Five Steps to a Successful
Lena Bottos, CCP, Salary.com Compensation Market
Everything is negotiable. Or so the saying goes,
but is it true? Is
work, many aspects of your job are still negotiable. When done
well, a solid negotiation will result in a win-win situation
for both you and your employer and will get you closer to your
dream job. Whether you’re looking for a new job or just trying
to get more compensation for your current job, good negotiation
is essential to attaining that ever-elusive ideal
Step 1: Reflect
Look in mirror and assess your strengths and weaknesses. Be
honest with yourself. Two of the biggest mistakes people make
when negotiating on their own behalf are to ignore their
failures and weaknesses and to underemphasize their
accomplishments and strengths. Make a list of each and commit
it to memory. Your existing employer is already aware of items
on both lists, so use the strengths and be prepared for the
Individual strengths and weaknesses are valued differently
job-by-job. If you’re interviewing for jobs, highlight your
most relevant strengths
for that job
. Also, if you’re looking for a raise at a current job and
you're concerned about a specific weakness, look for ways to
address that weakness such as training programs, books, or even
asking your boss for advice before the negotiation
Nothing can sour a negotiation more than an ill-prepared
employee or candidate. If you are trying to negotiate for a
higher salary, do your research and find out what an employee
like you should be making. Talk with recruiters, your peers and
visit salary websites, such as www.salary.com. Also make sure
that you have a good understanding of the company’s policies on
the salary or benefits for which you are negotiating.
Gather and organize all necessary documentation and facts, such
as transcripts, prior reviews, current salary, and salary
expectations, so that you don’t have to struggle with facts and
figures during your negotiation.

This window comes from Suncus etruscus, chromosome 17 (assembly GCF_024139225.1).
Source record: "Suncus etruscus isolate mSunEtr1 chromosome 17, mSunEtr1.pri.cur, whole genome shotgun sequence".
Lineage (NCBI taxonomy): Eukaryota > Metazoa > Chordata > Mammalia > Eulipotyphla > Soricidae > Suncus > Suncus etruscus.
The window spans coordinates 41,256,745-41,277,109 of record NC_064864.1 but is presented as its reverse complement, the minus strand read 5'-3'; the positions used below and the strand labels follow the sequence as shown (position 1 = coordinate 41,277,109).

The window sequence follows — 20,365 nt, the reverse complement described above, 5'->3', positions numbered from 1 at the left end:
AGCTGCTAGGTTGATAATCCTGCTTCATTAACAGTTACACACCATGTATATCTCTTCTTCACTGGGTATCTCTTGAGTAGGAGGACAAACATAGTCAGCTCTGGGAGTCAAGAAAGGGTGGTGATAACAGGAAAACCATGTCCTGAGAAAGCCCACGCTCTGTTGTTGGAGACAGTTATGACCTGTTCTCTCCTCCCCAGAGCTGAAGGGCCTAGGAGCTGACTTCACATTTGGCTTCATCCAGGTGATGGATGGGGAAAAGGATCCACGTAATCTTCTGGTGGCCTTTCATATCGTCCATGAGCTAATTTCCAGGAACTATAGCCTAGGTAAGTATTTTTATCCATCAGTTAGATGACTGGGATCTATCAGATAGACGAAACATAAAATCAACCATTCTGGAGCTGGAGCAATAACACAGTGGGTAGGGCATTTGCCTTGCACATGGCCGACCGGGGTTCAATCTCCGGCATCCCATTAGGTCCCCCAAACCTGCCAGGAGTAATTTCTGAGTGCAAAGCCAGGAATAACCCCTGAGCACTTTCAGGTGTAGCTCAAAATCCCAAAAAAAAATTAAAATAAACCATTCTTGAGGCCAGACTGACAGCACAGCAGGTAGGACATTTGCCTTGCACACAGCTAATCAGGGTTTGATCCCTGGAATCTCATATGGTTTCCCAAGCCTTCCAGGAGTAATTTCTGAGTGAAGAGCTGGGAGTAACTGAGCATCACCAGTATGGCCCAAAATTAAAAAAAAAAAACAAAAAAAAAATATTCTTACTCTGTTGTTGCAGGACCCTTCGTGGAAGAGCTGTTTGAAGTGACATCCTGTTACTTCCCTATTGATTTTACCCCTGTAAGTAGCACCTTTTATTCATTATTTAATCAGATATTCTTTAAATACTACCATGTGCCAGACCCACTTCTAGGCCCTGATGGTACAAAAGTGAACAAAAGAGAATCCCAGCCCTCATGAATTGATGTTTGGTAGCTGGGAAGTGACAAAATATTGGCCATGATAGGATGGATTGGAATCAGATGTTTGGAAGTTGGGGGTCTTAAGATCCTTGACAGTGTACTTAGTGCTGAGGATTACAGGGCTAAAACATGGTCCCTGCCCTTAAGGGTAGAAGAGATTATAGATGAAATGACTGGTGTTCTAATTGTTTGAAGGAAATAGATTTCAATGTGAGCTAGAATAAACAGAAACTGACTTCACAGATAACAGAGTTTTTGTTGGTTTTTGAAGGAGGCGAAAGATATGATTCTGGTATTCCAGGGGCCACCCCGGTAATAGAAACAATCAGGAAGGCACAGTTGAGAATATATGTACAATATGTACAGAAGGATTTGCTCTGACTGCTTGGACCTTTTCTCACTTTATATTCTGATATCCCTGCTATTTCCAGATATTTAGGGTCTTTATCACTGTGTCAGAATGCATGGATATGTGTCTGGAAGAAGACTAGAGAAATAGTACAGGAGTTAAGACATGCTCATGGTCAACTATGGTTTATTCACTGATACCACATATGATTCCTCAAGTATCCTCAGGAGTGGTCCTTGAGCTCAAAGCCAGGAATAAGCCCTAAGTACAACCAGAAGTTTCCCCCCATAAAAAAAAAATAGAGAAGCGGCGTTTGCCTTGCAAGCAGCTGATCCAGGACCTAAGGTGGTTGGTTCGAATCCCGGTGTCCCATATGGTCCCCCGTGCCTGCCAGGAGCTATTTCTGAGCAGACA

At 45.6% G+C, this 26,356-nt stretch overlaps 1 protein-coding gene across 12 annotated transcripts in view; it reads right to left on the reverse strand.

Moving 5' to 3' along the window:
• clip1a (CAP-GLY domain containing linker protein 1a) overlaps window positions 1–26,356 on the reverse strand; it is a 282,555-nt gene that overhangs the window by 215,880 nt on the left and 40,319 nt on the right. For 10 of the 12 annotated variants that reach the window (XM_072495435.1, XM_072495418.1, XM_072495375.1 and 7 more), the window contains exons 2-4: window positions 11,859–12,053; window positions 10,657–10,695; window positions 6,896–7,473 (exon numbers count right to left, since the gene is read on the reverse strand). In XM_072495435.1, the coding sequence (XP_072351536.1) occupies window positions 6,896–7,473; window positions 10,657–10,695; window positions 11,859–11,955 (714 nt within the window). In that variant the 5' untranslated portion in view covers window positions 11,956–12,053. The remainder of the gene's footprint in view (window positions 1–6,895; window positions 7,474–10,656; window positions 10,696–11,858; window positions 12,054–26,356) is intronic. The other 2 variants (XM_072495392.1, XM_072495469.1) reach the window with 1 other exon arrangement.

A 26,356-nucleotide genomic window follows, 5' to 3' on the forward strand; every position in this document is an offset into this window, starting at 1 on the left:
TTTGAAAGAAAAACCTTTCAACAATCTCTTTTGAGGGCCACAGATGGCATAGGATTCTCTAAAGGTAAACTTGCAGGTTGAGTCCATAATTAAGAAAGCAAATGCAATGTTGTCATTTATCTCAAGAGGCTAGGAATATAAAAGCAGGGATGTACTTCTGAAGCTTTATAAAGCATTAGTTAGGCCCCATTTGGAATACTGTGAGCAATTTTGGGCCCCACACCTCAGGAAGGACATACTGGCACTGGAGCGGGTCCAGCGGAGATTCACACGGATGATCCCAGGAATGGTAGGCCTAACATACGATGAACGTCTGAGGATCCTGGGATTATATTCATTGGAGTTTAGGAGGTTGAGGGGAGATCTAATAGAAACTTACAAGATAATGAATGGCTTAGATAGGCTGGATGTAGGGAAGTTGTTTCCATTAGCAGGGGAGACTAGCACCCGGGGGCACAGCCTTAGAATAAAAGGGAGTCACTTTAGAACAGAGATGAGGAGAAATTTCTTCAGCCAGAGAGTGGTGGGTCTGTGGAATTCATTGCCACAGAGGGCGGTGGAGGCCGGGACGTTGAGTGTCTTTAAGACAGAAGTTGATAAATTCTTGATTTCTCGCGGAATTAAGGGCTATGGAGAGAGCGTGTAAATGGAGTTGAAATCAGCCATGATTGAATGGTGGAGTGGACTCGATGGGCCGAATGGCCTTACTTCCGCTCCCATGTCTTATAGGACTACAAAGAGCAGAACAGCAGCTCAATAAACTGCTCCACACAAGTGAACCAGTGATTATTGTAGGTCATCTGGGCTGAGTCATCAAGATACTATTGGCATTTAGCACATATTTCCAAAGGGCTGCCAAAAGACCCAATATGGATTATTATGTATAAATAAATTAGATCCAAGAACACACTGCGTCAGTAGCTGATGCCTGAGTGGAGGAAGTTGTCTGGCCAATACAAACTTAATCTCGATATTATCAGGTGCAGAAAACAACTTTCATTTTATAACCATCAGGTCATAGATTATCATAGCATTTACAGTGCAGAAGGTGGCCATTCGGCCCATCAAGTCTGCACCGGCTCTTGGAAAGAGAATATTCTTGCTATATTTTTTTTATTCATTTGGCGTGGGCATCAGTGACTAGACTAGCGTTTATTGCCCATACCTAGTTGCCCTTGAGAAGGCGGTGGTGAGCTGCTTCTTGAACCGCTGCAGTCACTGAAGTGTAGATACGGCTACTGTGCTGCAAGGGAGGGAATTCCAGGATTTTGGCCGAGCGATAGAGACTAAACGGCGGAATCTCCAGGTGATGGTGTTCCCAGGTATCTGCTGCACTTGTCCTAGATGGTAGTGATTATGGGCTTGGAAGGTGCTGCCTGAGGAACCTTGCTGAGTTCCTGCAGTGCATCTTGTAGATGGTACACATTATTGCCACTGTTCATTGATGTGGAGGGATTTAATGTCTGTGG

Step 3: Prioritize
Many people overlook that fact that total compensation is made
up of numerous components – it's not just base pay. You’re more
likely to get what you want if you know what you want most. For
some it's base pay. For others (e.g., sales people), commission
rates are more important. Entrepreneurs will focus on stock or
stock options. Still others, such as second wage earners, find
health benefits or flexible work schedules are the most
valuable component of compensation.
Knowing what’s important to you sounds simple, but it requires
some thought. You might even find it worthwhile to give up on
something less important to get something more important.
Step 4: Present Your
Make an appointment with your manager or human resources
department – preferably before budgets are set and reviews are
done to give the employer an opportunity to plan ahead. Discuss
point-by-point what you can bring to the organization as an
employee and take time to highlight specific major achievements
or special skills. Make clear to the employer exactly what your
compensation expectations are and why you deserve them.
Be careful to use only business-related reasons for deserving a
raise or benefit increase. Not being able to take the family
vacation you want is not a valid reason for deserving a raise.
Also, be sure to connect your past achievements and future
abilities to the manager’s (and company’s) goals. This will
help put a value on what you can do.
Step 5: Negotiate!
This is where you and the employer discuss what you have
presented. In today's sparse job market, chances are you’ll
have to make a few sacrifices when it comes to negotiating a
deal. It is therefore important to define ahead of time the
minimum salary and other compensation figures you are willing
to accept. You will need to gauge the employer’s willingness or
ability to negotiate. It’s okay to be firm about stating your
requirements after an offer has been made, but remember that
the company has its own requirements as well, so a certain
amount of compromise is necessary for both sides to achieve
It is important to stay level-headed during this meeting. Your
negotiation is just a conversation between two parties looking
to achieve a common goal of either employee acquisition or
retention. Companies want happy, productive employees and the
negotiation process highlights the specifics of what is needed
to get you there.
important part of the negotiation process is discussing your
abilities to deliver outstanding results. Do it. Your best
negotiating leverage next time around is to over-deliver on
the promises you made to get the raise or job offer.
Remember, even in a down economy, the top performers will be
taken care of.